Lewis, Paul Tyrone

Paul Tyrone Lewis was an American artist who is remembered for the realism of his landscape paintings. In a career that spanned six decades beginning in the 1950s, Lewis created compositions that were skillfully executed and sought after throughout the United States and internationally. Tyrone Lewis, as he was known, was born on November 29, 1938, in Mena (Polk County) to Paul Goodwin Lewis and Wynogene Hubbard Lewis. He had one sister. Lewis’s parents met during the Great Depression while Paul was employed on a Civilian Conservation Corps (CCC) project near Mena. Wynogene’s family had migrated to that area from Fort Worth, Texas, where her father, Hans Heron Hubbard, was a well-known and respected artist in the 1920s. Painting was …

Lewis, Sanford (Lynching of)

At midnight on March 23, 1912, a mob hanged Sanford Lewis from a trolley pole in Fort Smith (Sebastian County). He had been suspected of shooting Deputy Constable Andy Carr, who sustained a fatal wound above the eye. Although the Arkansas Gazette refers to this as the first lynching in Sebastian County, it was actually the first lynching of an African American there. The murder of a white man named James Murray in the county on December 6, 1897, was described in many media outlets as a lynching. Deputy Constable Andy Carr was probably the Andy Care [sic] listed on the census as living in Ward 4 in Fort Smith in 1910. Living with him were his wife, Della, and …

Lewisburg (Conway County)

Lewisburg is a former town in Conway County. It was a vibrant community from 1831 until 1883, when it ceased being the county seat of Conway County, replaced by Morrilton. An important town on the Arkansas River, Lewisburg played a significant role in the Civil War. But following the war, the town was bypassed by the railroad, which favored the development of Morrilton. Lewisburg was founded as a trading post and steamboat landing along the Arkansas River in 1825 by Stephen D. Lewis—hence the name Lewisburg. (Some later sources also credit Lewis’s father, General William Lewis, although he died in January 1825.) The town was a stagecoach stop between Pottsville (Pope County) and Fort Smith (Sebastian County) and played a …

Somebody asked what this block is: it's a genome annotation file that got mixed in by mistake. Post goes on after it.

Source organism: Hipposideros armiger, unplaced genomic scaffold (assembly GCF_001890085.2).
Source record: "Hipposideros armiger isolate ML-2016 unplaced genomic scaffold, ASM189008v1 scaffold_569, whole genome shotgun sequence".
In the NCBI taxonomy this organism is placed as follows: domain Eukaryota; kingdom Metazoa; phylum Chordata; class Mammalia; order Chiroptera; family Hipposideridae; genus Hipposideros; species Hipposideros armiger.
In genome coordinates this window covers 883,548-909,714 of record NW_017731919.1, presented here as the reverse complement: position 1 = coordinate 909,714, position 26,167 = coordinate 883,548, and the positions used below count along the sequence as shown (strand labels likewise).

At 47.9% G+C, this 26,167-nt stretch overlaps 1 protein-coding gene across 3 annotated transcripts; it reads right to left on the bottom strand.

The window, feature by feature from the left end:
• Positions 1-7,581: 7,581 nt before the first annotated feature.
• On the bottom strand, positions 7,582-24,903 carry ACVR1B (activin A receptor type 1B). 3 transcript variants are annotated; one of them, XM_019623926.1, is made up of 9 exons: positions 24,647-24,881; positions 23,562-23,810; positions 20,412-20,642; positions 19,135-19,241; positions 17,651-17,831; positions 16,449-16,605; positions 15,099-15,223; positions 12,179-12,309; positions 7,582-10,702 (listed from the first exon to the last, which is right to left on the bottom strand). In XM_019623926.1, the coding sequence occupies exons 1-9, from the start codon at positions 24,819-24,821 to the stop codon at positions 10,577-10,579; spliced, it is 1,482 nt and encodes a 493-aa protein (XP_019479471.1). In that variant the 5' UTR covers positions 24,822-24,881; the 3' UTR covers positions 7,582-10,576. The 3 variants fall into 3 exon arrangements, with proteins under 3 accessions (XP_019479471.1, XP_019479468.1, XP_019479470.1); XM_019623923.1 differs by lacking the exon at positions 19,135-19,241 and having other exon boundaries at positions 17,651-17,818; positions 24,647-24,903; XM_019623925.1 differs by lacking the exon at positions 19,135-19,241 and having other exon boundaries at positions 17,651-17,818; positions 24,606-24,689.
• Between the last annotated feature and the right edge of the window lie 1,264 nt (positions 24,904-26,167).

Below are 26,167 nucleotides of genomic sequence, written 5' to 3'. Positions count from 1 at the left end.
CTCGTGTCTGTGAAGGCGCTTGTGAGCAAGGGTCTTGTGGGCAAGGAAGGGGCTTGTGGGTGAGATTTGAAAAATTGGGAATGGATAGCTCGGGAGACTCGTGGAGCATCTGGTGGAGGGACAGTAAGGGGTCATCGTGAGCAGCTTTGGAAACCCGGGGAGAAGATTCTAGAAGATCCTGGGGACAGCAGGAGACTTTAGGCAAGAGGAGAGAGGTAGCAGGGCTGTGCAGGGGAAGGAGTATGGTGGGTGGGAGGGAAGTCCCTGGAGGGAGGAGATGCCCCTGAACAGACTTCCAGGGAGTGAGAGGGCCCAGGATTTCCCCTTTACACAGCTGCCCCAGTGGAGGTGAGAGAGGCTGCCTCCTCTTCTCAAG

Lewisburg, Skirmish at

Lewisburg (Conway County), a thriving town in the 1860s, was the site of a significant occupation force of Union troops during the Civil War. Located about fifty miles west of Little Rock (Pulaski County), it was the first and most significant river port along the way to Fort Smith (Sebastian County) and Indian Territory. Federal troops under the command of General Frederick Steele raised the U.S. flag there on September 28, 1863, and remained there as an occupation force until August 1865. As Conway County had divided interests and loyalties, two Union companies were raised there soon after the Rebels abandoned their relatively unprotected positions in late 1863. These units were assigned to the newly formed Third Arkansas Regimental Cavalry …